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Welcome to Our Center for Independent Living

Three Rivers Center for Independent Living (TRCIL) is a non-residential, non-profit, community-based human service organization.  Our purpose is to assist people with disabilities to lead self-directed and productive lives within the community.  TRCIL is a Center for Independent Living (CIL), as defined from Section 702 of the Rehabilitation Act of 1973, as amended.  To learn more about our Center, watch Beyond Boundaries: An OnQ Series.                                   

Our Mission:                                   

To empower people with disabilities to enjoy self-directed, personally meaningful lives by providing outstanding consumer-controlled services and by advocating for effective community change.                                   

Our Vision:                                   

A world in which all physical, attitudinal, communication and systems barriers are eliminated and people with disabilities have equal opportunities and the right to full participation in society.                                   

Click Here to Read about the Americans with Disabilities Act




Adults on Act 150 Waiting List Must Take Actionto Begin Enrollment

The Pennsylvania Office of Long Term Living (OLTL) has begun mailing notices to some adults, ages 18-59, with physical disabilities who applied for home and community based services and were placed on the waiting list for the Act 150 program.
Pennsylvania recently increased funding for the Act 150 Program to serve nearly 300 adults on program’s waiting list who were determined to need nursing home level of care. These individuals, many of whom have been on the waiting list for several years, need help with activities of daily living to remain living in the community but do not qualify for a Home and Community Based waiver program.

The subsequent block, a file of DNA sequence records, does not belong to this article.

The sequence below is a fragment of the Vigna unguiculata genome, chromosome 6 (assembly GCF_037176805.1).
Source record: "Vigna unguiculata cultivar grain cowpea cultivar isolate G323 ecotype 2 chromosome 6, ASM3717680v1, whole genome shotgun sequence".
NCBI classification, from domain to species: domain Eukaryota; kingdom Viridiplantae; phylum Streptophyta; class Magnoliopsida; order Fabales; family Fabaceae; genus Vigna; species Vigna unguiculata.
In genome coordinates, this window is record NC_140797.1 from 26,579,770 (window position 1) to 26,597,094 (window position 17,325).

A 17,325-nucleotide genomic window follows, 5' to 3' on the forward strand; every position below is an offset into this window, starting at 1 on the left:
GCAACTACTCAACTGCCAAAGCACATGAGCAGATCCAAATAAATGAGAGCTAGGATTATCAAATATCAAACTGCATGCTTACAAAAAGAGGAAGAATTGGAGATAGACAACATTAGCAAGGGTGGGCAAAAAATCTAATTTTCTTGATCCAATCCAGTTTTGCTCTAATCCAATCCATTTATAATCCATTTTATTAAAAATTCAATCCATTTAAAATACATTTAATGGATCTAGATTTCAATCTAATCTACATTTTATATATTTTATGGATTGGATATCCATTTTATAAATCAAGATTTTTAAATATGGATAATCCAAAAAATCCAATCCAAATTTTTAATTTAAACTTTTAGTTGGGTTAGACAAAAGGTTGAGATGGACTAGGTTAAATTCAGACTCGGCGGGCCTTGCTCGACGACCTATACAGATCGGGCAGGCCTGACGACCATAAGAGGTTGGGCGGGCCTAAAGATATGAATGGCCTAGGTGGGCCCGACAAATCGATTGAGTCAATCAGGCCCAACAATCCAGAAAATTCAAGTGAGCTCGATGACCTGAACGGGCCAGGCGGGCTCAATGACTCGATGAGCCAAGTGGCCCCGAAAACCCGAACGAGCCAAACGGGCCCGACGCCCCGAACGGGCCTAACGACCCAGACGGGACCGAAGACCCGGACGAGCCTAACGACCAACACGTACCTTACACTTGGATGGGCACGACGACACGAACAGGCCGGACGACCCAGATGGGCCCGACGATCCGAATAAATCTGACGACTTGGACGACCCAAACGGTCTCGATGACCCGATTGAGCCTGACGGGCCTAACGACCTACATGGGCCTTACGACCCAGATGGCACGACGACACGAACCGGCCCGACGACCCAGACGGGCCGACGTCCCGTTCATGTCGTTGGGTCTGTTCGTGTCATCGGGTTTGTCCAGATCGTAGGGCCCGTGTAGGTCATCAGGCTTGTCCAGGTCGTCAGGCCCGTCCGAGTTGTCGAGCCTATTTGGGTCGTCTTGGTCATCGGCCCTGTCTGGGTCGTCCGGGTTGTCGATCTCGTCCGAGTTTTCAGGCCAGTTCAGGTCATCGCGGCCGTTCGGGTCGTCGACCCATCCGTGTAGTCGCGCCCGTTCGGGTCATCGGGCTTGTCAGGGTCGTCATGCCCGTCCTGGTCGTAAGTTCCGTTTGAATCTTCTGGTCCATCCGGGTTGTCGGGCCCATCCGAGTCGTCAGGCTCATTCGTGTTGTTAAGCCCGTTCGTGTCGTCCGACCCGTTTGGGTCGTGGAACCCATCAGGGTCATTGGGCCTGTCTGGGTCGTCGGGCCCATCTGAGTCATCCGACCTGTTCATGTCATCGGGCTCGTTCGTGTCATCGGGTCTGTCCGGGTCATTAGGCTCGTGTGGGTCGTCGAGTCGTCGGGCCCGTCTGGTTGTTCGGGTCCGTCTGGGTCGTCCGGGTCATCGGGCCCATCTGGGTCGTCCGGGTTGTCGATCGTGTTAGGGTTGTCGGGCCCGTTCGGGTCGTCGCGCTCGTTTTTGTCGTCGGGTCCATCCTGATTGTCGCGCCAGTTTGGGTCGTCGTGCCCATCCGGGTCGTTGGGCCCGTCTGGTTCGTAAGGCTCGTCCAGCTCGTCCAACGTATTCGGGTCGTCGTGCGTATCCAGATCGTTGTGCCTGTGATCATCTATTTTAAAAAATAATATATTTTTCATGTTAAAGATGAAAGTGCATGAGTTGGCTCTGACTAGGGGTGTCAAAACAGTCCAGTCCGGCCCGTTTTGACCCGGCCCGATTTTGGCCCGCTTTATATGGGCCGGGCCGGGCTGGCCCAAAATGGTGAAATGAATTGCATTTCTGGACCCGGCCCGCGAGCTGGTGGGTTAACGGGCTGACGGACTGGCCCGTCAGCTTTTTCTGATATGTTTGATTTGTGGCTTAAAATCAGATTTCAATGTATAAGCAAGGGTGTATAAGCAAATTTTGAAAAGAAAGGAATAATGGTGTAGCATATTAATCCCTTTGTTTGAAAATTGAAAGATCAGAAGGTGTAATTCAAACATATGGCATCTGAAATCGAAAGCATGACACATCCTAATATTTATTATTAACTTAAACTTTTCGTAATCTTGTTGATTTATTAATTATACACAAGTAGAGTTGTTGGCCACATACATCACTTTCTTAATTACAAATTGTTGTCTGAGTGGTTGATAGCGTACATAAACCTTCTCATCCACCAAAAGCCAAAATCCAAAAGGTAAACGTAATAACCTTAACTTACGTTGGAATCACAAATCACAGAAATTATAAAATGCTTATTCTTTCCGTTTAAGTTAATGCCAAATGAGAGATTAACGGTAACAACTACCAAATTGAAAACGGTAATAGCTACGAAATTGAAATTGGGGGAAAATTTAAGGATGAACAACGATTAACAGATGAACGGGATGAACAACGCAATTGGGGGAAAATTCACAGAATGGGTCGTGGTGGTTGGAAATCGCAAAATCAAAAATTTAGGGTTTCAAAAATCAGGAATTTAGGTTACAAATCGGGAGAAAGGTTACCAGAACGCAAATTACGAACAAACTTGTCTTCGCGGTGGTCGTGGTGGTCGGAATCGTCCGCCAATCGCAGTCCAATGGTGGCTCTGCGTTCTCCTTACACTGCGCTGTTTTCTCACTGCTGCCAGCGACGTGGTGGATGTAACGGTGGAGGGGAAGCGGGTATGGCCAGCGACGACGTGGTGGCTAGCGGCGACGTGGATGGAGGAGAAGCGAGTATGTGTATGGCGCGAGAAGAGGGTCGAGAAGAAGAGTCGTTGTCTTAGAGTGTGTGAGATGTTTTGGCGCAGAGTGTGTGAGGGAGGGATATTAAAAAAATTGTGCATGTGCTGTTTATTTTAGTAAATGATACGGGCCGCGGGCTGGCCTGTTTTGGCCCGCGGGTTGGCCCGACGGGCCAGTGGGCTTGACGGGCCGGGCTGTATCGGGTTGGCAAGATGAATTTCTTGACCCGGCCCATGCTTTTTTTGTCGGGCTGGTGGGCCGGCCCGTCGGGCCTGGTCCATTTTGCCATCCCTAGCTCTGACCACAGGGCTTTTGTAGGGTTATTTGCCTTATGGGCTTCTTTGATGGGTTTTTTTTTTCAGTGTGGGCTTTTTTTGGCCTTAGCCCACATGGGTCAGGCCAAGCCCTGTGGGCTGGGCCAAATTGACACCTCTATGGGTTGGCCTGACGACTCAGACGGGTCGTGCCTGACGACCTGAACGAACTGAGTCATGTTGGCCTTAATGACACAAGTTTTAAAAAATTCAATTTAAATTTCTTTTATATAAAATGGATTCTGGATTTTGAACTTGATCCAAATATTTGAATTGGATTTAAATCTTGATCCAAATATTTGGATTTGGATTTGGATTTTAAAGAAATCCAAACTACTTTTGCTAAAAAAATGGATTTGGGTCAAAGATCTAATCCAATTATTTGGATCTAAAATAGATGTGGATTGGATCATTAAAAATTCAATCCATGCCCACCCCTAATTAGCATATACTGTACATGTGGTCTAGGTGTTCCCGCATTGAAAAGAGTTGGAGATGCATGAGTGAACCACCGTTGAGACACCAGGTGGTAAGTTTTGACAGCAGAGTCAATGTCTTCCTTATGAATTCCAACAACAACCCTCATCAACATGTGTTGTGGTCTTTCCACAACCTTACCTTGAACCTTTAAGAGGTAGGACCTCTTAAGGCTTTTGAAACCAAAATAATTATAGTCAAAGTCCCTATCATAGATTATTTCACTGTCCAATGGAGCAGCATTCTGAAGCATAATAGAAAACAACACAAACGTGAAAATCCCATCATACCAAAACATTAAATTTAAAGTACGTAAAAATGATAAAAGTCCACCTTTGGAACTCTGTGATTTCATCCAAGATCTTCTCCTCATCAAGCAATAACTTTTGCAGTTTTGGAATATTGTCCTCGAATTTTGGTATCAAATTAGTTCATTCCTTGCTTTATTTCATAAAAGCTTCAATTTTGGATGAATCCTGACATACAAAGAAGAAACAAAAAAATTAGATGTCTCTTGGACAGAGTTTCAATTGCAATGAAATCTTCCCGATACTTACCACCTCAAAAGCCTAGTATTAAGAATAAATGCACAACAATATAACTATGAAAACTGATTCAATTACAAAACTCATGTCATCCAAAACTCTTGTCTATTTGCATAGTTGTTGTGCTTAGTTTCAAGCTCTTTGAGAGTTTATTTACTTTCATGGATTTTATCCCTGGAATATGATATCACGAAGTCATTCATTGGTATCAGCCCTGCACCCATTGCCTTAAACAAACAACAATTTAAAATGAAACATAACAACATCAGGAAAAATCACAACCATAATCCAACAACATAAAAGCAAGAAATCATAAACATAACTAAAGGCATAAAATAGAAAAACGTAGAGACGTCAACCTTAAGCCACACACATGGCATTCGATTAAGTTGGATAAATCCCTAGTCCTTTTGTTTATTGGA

Persons on the waiting list are urged to call 1-877-550-4227 (Maximus, the Independent Enrollment Broker) as soon as possible if they are still in need of Act 150 services.
OLTL’s letter asks people to call within 15 days of the date of the letter. The final mailing is August 18th. According to OLTL, no one receiving the letter will be turned away if they call after 15 days; the process for those on the waiting list will remain the same, regardless of when they call. If OLTL does not receive responses from each person within that timeframe, or letters are returned undeliverable, OLTL staff will be making phone calls in an attempt to reach every person.The Pennsylvania Health Law Project (PHLP) urges people who receive this letter and are in need of Act 150 services to call the Independent Enrollment Broker as soon as possible. Individuals can also contact Maximus if they did not receive a letter but think they should be in this priority group. Individuals on the Act 150 waiting list who experience problems enrolling in the program should call PHLP’s Helpline at 1-800-274-3258. The PHLP is a nonprofit legal services organization. As a nationally recognized expert and consultant on access to health care for low-income consumers, the elderly, and persons with disabilities, PHLP strives to educate and inform Pennsylvanians, their families and advocates, and the general public, regarding health policy issues that impact coverage and access to health care services. 


  Save This Date!



Disability Pride Dinner



September 30, 2014


 Please join us at the


Westin Convention

 Center Hotel

for an evening

of celebration

and fellowship

Look for more details soon.

Questions? call Paula

Mullen at 412-371-7700

x120 or email her



Share Your Experiences